A good Sunday School lesson is more like RAW and less like a polite British tea party. There are RAW emotions and RAW opinions shared.

RAW Sunday School lessons


Most Sunday School classes are too polite. Too sweet and kind. I want some opinions. I want some heat. I want passion. I want some disagreement.

A good Sunday School class is like a good college class. It exposes you to different views and lets you decide for yourself.

I was writing a Sunday School lesson today on Romans 7—the famous, “I do want I do not want to do” passage. Turns out, there is a good deal of controversy about this passage. The Preacher’s commentary explains:

For centuries, considerable debate has gone on concerning the exact time in Paul’s experience to which he is referring. [1]

Yet, this controversy often does not make it into the average Sunday School classroom.

There is considerable controversy in theology around the second coming. But you wouldn’t know it from listening in to the discussion in your average Sunday School classroom. I had a gal Facebook me the other day and suggest that Barak Obama was the Beast of Revelation 13. I told her I held to the belief that much of what is recorded in Revelation happened in the first century and that I didn’t think anyone living today was the Beast. She has never heard such a view. In theology we call this the Preterism. It is a mainline view held by most of the seminary professors I studied under. R.C. Sproul holds this view. She had never heard of it. You may or may not agree with the view, but I think Sunday School ought to be a place where controversies are raised and discussed, not hidden and ignored. I pointed her to Sproul’s free online video on the subject. Next time she is in Sunday School and the subject comes up, I hope she says, “I disagree. . .”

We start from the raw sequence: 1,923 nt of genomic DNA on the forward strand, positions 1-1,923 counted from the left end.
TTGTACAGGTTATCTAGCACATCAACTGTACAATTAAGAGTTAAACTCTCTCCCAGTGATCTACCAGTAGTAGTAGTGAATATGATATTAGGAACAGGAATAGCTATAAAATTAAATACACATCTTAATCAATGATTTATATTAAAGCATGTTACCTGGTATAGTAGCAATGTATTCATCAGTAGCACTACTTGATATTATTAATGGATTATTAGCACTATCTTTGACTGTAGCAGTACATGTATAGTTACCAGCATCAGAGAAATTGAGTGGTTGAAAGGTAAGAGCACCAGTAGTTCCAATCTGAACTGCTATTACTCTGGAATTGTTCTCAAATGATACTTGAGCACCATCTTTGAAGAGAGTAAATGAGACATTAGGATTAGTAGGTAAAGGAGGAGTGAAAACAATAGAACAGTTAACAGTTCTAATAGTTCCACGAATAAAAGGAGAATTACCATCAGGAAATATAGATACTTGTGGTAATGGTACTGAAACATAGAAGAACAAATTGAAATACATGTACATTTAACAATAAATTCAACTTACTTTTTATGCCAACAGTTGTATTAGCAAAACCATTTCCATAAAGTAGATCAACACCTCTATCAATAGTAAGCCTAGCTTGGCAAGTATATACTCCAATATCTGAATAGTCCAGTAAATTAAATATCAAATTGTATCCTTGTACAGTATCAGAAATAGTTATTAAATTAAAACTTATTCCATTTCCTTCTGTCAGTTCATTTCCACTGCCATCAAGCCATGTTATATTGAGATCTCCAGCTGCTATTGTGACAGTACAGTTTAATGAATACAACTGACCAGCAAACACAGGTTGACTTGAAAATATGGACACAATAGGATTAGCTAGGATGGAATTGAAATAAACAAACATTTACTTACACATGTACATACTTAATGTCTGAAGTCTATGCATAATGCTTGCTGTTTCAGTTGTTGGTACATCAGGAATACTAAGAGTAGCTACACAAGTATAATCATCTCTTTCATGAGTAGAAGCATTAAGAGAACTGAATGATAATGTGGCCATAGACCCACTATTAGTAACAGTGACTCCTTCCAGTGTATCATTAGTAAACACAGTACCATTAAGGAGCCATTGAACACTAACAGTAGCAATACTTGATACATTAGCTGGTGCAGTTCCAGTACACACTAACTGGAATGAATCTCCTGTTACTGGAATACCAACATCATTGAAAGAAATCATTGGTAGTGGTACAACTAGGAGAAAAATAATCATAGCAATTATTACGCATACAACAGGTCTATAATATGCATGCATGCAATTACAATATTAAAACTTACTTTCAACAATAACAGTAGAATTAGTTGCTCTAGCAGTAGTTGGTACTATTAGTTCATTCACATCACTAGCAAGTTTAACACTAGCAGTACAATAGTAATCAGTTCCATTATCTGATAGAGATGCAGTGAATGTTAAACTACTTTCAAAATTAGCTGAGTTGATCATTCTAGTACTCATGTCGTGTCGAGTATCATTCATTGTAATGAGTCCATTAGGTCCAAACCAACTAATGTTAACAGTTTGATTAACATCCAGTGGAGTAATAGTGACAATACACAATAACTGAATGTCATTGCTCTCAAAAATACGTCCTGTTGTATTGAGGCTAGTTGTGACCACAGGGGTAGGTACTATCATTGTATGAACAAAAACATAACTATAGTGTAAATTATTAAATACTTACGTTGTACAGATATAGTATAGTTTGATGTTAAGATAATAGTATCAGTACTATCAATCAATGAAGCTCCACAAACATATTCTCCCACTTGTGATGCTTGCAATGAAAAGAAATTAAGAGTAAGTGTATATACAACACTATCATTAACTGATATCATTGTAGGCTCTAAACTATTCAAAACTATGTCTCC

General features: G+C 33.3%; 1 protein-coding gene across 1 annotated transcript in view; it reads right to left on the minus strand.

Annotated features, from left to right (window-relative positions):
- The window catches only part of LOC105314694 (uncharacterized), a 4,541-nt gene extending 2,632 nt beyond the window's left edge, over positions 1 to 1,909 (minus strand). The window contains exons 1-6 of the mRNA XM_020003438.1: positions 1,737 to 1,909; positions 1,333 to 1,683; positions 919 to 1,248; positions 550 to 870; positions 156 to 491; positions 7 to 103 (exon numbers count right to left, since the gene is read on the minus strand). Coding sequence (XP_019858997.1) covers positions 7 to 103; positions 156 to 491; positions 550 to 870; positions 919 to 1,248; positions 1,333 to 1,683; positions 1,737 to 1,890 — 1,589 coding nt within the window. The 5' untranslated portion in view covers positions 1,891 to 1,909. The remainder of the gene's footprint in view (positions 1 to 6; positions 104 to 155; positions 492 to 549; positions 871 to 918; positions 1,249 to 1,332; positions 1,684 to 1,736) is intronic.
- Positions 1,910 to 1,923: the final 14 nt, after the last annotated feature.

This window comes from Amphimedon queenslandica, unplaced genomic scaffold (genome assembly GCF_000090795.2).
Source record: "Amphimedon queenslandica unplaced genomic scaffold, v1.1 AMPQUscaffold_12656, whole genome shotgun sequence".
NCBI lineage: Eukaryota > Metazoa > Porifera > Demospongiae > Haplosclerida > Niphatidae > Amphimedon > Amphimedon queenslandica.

I went to church my whole life but was in my twenties before I realized there was any controversy about free will and election. I remember how shocked I was that people actually did believe in predestination while others believed that you could lose your salvation. I thought everyone believed we choose to be saved but we couldn’t choose to not be saved once we were saved. Next time you teach on it, you might just read a few verses from Romans 9 and ask your group to explain it. Let them struggle. Let them disagree. Let them fight.

Controversy is all through the Bible and all through theology. Don’t shield your people from it. Expose them to it. Let them wrestle with it. Make them wrestle with it.

Want to know two words that will stir up any Sunday School class? I disagree. Next time someone expresses their opinion, say, “I disagree. I think you are wrong.” (This might work better in a men’s class.)

John MacArthur wrote a book recently called Slaves. Imagine someone in your class read that book. Imagine the subject comes up and they start off on how we are slaves and not merely servants. Stop them in their tracks. Say, “I disagree.” Then, quote John 15:15 (HCSB) “I do not call you slaves anymore, because a slave doesn’t know what his master is doing. I have called you friends, because I have made known to you everything I have heard from My Father.” We are about to have a conversation.

Look at the teaching of Jesus. He was controversial. He stirred up trouble. He got people talking. They argued about what he meant. We are still arguing about what he meant. Take the Sermon on the Mount. One writer said:

The Sermon on the Mount has been a subject of much controversy over the centuries. There have been those who insisted that it were to be taken literally – to the letter. That means, if thine eye offend thee, pluck it out! That means, if you need to pray, look for a closet.

There have been others who have contested that it can only be fulfilled by clerics. Many joined the monastic societies and orders because they felt that, that was the only way the sermon could be fulfilled. Still, others have embraced many strange and ambiguous interpretations.[2]

Jesus was controversial. Teach like Jesus. Or, perhaps, you disagree with me? How so?

[1] Briscoe, D. S., & Ogilvie, L. J. (1982). Vol. 29: The Preacher’s Commentary Series, Volume 29 : Romans. The Preacher’s Commentary series (144). Nashville, Tennessee: Thomas Nelson Inc.